History, except in the publication of the earlier Chronicles by Archbishop Parker, does not appear again in Elizabeth's reign; but in the next reign Camden, Spelman, and John Speed continued the antiquarian researches of Stow and Grafton. Bacon published a history of Henry VII., and SAMUEL DANIEL, the poet, in his History of England to the Time of Edward III., 1613, 18, was one of the first to throw history into such a literary form as to make it popular. KNOLLES' History of the Turks and SIR WALTER RALEIGH'S vast sketch of the History of the World show how, for the first time, history spread itself beyond English interests. Raleigh's book, written in the peaceful evening of a stormy life, and in the quiet of his prison, is literary not only from the ease and vigor of its style but from its still spirit of melancholy thought.

The Literature of Travel was carried on by the publication in 1589 of HAKLUYT'S Navigation, Voyages, and Discoveries of the English Nation, enlarged afterwards in 1625 by SAMUEL PURCHAS, who had himself written a book called Purchas, his Pilgrimage; or The Relations and Religions of the World. The influence of a compilation of this kind, containing the great deeds of the English on the seas, has been felt ever since in the literature of fiction and poetry.

In the Tales, which poured out like a flood from the dramatists, from such men as Peele and Lodge and Greene, we find the origin of English fiction and the subjects of many of our plays; while the fantastic attempt to revive the practices of chivalry, which we have seen in the Arcadia, found food in the translation of a new school of romances, such as Amadis of Gaul, Palmerin of England, and the Seven Champions of Christendom.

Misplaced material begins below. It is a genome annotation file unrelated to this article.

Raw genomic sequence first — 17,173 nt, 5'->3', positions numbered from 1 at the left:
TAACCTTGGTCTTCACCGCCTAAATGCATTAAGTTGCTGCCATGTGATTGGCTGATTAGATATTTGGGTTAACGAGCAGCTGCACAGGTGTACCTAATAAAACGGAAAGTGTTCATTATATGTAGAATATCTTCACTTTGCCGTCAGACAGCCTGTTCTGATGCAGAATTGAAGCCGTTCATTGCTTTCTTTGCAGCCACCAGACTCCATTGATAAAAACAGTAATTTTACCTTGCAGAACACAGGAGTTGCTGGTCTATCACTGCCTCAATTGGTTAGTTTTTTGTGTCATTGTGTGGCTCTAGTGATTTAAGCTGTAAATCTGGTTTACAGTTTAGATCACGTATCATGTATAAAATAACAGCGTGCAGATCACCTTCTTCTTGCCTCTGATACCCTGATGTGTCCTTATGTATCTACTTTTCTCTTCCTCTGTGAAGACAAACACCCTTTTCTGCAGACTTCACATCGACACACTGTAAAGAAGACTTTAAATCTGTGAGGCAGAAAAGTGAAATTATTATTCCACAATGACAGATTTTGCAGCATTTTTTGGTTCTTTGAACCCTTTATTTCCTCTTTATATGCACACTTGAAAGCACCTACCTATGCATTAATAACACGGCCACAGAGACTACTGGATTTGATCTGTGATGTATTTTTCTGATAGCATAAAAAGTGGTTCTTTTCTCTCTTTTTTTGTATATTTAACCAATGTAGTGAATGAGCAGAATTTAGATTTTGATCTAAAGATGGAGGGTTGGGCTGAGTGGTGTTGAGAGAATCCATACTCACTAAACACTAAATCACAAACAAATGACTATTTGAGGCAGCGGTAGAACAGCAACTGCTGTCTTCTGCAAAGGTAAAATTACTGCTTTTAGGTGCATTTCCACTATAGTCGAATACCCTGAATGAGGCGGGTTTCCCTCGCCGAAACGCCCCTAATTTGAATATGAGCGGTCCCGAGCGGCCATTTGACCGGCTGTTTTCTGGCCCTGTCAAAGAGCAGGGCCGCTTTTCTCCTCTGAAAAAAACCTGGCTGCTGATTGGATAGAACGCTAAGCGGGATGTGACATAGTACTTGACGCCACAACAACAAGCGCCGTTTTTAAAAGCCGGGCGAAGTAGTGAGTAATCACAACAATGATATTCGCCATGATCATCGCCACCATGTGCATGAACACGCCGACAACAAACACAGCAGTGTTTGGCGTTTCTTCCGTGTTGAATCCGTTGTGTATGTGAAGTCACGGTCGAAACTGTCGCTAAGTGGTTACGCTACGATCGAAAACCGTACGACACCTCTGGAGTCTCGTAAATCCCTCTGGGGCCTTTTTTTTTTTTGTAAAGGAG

BIBLIOGRAPHY. SIDNEY AND HOOKER.-Disraeli's Amen. of Lit.; R. Southey's Fragment of Life of; Marsh's Orig. and Hist. Eng. Lit.; E. P. Whipple's Lit. of the Age of Eliz.; Minto's Mon. of Eng. Prose Lit.; Littell, v. 3, 1863; N. A. Rev., v. 88, 1859; Ecl. Mag., Apr., 1847; and Dec., 1855; N. Br. Rev., v. 26, 1856–7.

BACON.- Essays with Annotations by Whately; Works with Life by B. Montagu; Minto's Man. of Eng. Prose Lit.; Boyd's Autumn Holidays ; Littell, 1863, v. 3; Nat. Quar. Rev., v. 6, 1863; Fraser's Mag., v. 55, 1857; N. Br. Rev., v. 27, 1857; Ecl. Mag., Oct., 1849; Feb., 1855; and Feb., 1857.


From Sidney's Defence of Poetrie. Nowe therein of all Sciences is our Poet the Monarch. For he dooth not only show the way but giveth so sweete a prospect into the way as will intice any man to enter into it. Nay, he dooth, as if your jour. ney should lie through a faire Vineyard, at the first give you a cluster of Grapes, that, full of that taste, you may long to passe further. 'He beginneth not with obscure definitions, which must blur the margent? with interpretations, and load the memory with doubtfulnesse; but hee

1 Margin.